Over the last 2 weeks, I have taught 5 live workshops to over 75 students in two different states.3 workshops were in partnership with Handmade In America, at North Carolina community colleges. The other two were in partnership with friends + students in Boston, MA.

It wasn't planned, it just happened through a fluke of scheduling, but this packed schedule was the best thing for me. You see, just a few months ago, I was nervous about teaching live, to an audience that didn't already know me. But this total immersion in live teaching, new students, and  unknown venues has cured me of any stage fright I ever had. (Have I told you that the entire reason I didn't go to grad school and become a French Professor as planned was because I couldn't stand up in front of the class without puking? Yeah, it's ironic.)


Creating "market your class" workshop for Cabot St Studios in BOSTON! #cantwait #mapmaking (details on site)

Along with becoming a braver, more adventurous teacher, I've learned three big lessons that I don't want to forget.

  1. It's not about me, Part 1.

    I've created a lot of content in the last 3 years of writing about business and I've systematized how I think about businesses. (I have a system for turning your ideas into action, a system for creating a sane holiday, a system for improving your profitability, a system for your overall marketing).

    But the most valuable thing I can offer is the experience of everyone else. You see, I'm in this unique (and delightful) position of having talked to, worked with, or worked in hundreds of small businesses. My own experience running a handmade business pales in comparison with all I've learned from working with a copywriter, a retailer, a tech start-up in addition to what I've learned in hundreds of solo-sessions with smart and successful artists, authors and makers, mixed with the deep conversations I've had over coffee with friends and strangers about what works for them. This massive database in my head (and my connection-spotting superpowers) allow me to answer student questions with real-life examples of what's worked for someone in a similar situation. (From knitting-book launches, to magazine submissions, to press releases, to finding more profit, to changing your business model drastically – my students, clients and friends have done it all.) It's not about me, it's about what works for individual situations. The longer I do this, the more individual examples of success I amass + the quicker I can give you examples of what worked for someone else (and brainstorm ways to morph it into something specific that will work for you.)

  2.  It's not about me, Part 2.

    Two years ago someone told me that their favorite part of my classes were the massive amounts of worksheets that I make you ask you to fill out. Hearing that shifted everything – it completely changed the way I was writing the book (it's more of a work-book than a reading-book). When I teach a live class, I'm actually doing very little teaching. Instead, I'm presented some ideas and then forcing asking you to work with them by applying it to your own business. Instead of using live events as an opportunity to spread my own ideas, I think of workshops as giving you the time and space to work though an aspect of your business. Because let's face it, most of us do not put into practice what we learn. We just file it away for “when I'm not busy” and then never get to it.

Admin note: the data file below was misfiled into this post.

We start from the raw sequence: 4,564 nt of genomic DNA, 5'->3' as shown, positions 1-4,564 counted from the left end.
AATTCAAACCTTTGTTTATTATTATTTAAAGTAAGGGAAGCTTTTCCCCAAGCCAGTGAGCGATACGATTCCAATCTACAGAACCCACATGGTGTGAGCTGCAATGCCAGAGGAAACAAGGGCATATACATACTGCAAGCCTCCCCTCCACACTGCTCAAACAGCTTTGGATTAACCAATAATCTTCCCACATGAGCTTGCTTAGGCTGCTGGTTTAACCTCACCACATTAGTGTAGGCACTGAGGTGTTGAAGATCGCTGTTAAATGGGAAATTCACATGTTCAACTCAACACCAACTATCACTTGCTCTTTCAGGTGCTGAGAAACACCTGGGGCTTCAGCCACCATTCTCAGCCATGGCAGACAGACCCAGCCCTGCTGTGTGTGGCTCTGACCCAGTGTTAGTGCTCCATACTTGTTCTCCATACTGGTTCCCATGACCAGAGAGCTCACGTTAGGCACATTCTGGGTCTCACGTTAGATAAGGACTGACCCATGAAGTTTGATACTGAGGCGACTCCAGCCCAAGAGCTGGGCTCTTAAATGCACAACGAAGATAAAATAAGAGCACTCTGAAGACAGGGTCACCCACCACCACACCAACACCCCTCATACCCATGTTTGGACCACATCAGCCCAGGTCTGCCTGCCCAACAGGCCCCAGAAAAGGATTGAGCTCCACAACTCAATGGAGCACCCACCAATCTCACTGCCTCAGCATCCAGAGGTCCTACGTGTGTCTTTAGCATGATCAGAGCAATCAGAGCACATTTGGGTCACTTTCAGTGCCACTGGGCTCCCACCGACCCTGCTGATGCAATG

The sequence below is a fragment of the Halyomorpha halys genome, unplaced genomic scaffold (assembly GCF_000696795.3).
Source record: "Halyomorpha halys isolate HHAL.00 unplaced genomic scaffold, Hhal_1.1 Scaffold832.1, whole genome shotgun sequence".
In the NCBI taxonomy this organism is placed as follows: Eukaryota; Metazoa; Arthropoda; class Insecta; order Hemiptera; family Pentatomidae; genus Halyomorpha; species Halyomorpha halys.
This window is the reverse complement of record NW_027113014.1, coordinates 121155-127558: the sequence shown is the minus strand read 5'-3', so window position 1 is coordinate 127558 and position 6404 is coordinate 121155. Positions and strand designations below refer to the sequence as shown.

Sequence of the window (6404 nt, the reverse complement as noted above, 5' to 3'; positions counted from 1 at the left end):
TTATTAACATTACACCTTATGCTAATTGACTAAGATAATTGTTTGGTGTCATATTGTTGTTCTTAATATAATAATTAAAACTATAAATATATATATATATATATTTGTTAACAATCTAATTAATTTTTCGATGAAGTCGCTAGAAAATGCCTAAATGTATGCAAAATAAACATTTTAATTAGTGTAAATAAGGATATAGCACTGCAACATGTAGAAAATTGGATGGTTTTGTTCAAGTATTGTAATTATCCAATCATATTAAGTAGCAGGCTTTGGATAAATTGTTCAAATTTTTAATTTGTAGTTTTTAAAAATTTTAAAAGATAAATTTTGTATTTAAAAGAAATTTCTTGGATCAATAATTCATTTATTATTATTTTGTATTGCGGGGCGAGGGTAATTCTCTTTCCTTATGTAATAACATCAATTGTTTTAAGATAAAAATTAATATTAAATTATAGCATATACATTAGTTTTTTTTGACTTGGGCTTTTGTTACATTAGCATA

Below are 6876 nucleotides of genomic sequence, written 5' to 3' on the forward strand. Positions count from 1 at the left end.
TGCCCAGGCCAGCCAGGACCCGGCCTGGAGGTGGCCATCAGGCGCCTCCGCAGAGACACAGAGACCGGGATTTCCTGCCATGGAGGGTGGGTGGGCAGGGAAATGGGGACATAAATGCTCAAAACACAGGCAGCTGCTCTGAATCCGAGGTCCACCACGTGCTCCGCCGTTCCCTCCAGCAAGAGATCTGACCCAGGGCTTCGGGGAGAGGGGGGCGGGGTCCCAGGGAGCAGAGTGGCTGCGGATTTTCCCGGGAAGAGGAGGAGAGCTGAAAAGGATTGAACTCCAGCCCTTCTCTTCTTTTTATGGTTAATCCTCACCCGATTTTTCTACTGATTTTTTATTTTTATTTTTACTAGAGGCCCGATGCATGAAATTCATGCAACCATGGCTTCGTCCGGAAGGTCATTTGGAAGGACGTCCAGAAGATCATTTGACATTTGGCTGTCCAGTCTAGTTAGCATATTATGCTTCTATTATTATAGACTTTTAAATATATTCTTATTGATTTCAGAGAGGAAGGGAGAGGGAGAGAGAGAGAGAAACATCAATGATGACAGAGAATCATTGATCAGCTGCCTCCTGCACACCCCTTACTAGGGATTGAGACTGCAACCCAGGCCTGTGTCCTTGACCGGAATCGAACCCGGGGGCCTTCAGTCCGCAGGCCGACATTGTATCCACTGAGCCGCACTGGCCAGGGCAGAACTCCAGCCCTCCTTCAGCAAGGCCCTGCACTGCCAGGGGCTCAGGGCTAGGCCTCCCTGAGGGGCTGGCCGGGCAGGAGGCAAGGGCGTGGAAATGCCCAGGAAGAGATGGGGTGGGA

It's not enough for me to talk at you about business (or life) principles, I want you to start putting it into practice and shape it to fit your situation, right now. So I regularly stop and say, ok, fill out your own answer to that question on page 5. And this is by far the biggest aspect I get feedback on. People love the worksheets. And they love that I gave them two hours to think deeply about their business.

  3. Everyone has the same questions.

    You really, truly are not alone. The  HIA workshops have included a huge range of students – from party planners, to new bakery owners, to massage therapists to personal stylists.

    And everyone of them has the same questions:
    What do I do next? (This is usually answered by breaking down your big goals into actionable steps)
    How do I find more customers? (The answer is usually somewhere in the message-creating process – either by clarifying who you you serve or what the benefits are.)
    Am I doing the right thing? Should I even be trying this? How do I know if it's going to work? Is it my fault it's not growing faster?

After every new adventure, I like to take a few moments to reflect back on what I've learned (I remind Starship Captains to do this every month!).

What about you? What have you learned from your last adventure?


cross_stitchesWant to attend one of my live workshops? 
I'm now planning my 2014 tour. Find out how you can help here. (First stop: TNNA in San Diego in January!)


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